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BASE OILS - BLACK CUMIN SEED OIL (BUNIUM BULBOCASTANUM)

BASE / GENERAL DATA

PHOTOGALLERY

Information submited: 2015-01-30 Modified: 2018-04-03 By: 1
Bunium Bulbocastanum is a plant species in the family Apiaceae. It is related to Cumin (Cuminum Cyminum) and commonly called Black Cumin, Blackseed, Black Caraway, or Great Pignut, and has a smoky, earthy taste. It is often confused with Nigella Sativa (which is also called Black Cumin, Blackseed).

The plant grows wild in a wide range from southeastern Europe east to southern Asia. It reaches about 60 centimetres tall and 25 centimetres wide.

The fruit of plant, the Black seeds is used for extracting the oil. Black seed contains over 100 valuable nutrients including significant proportions of protein, carbohydrates and essential fatty acids.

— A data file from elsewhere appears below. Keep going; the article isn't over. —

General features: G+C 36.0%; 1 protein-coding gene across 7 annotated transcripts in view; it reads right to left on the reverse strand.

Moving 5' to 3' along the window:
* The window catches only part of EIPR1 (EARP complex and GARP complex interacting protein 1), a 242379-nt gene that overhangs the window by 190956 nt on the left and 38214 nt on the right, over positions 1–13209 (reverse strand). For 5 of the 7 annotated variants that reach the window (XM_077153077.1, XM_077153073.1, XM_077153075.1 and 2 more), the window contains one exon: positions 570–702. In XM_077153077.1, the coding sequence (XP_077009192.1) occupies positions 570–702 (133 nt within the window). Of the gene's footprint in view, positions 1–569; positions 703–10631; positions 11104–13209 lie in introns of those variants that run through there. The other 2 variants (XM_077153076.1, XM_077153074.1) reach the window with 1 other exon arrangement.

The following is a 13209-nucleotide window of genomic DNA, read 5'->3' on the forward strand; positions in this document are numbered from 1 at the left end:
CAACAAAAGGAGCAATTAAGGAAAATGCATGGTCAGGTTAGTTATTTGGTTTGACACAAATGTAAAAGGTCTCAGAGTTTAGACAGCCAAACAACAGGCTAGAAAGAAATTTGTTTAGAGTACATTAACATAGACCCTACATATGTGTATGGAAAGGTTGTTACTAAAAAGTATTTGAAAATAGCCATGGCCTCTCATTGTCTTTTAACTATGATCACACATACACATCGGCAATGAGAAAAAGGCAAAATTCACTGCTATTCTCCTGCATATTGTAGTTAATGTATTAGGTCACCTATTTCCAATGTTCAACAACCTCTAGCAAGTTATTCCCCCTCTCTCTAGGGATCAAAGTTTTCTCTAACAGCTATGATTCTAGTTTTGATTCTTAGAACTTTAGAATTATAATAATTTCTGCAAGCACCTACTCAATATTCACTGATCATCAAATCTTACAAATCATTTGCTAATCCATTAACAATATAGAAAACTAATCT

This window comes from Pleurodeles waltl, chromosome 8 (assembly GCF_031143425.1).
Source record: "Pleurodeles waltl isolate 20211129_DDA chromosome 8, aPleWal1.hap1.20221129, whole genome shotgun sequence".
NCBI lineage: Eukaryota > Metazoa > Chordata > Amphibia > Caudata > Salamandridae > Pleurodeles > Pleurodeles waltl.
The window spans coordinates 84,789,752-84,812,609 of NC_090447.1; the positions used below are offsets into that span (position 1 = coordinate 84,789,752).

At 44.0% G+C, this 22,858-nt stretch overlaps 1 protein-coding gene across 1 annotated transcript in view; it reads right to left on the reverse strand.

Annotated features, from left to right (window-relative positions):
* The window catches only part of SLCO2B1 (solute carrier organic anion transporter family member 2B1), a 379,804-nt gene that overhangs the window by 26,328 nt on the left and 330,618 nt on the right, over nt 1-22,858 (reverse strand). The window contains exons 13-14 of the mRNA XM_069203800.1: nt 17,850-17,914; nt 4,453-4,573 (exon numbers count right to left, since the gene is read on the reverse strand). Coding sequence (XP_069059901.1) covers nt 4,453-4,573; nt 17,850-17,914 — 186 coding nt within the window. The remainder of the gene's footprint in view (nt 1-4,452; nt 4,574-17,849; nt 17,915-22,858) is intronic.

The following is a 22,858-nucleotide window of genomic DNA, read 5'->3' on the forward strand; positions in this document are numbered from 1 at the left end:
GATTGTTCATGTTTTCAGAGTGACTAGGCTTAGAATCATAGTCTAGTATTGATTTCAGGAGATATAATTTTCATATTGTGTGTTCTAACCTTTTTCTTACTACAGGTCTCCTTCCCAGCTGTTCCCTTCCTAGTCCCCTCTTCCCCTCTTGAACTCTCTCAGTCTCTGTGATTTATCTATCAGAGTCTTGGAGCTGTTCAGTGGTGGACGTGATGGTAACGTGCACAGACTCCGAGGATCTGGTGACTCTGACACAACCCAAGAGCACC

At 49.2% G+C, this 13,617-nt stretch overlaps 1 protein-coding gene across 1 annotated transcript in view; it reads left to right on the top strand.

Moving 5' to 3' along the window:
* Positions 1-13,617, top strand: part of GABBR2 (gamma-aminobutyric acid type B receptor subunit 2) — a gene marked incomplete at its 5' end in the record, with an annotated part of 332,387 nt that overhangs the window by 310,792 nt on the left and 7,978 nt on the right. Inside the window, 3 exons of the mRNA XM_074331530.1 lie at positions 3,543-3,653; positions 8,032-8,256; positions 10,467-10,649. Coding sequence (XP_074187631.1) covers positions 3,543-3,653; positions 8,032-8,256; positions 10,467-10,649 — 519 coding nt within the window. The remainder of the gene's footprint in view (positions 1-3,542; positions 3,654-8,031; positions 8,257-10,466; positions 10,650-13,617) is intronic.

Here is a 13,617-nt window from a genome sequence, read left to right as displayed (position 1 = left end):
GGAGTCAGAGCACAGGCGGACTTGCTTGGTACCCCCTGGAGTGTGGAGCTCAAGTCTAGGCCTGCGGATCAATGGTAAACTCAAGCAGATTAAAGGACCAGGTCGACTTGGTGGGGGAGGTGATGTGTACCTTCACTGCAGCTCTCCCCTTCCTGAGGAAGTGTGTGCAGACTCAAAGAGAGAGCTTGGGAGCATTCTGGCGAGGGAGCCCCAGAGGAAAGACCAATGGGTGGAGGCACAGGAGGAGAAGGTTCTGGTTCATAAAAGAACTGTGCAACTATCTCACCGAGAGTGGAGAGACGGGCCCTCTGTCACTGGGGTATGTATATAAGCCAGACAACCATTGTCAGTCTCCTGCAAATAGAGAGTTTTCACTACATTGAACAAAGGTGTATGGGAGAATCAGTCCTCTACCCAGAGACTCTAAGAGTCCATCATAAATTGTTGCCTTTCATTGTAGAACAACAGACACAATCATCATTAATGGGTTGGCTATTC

Fruits: Both the dark brown colour and the slender crescent shape are character­istic. In Kashmir, the root is eaten as a vegetable.

The most common Indic name for this spice is Kala Jira - "Black Cumin". The same name is, most often in English, sometimes given to an entirely unrelated spice, Nigella (also called Onion seed). Bengali Kalo Jira and similar names in South India actually refer to Nigella. Nigella is popular in the Middle East and Northern India, particularly Bengal.

Black Cumin, in India also called Kashmiri Cumin, is not much known outside Iran, Tajikistan, Afghanistan, Pakistan and the western part of Northern India (Kashmir, Punjab). In use for over 4,000 years, Cumin was mainly used for its digestive properties and as a spice.

Chemical strukture:

Thymoquinone, nigellone, oleic acid, linoleic acid, calcium, iron, potassium, zinc, selenium, magnesium, Vitamin A, Vitamin B, niacin, Vitamin B2 and Vitamin C.
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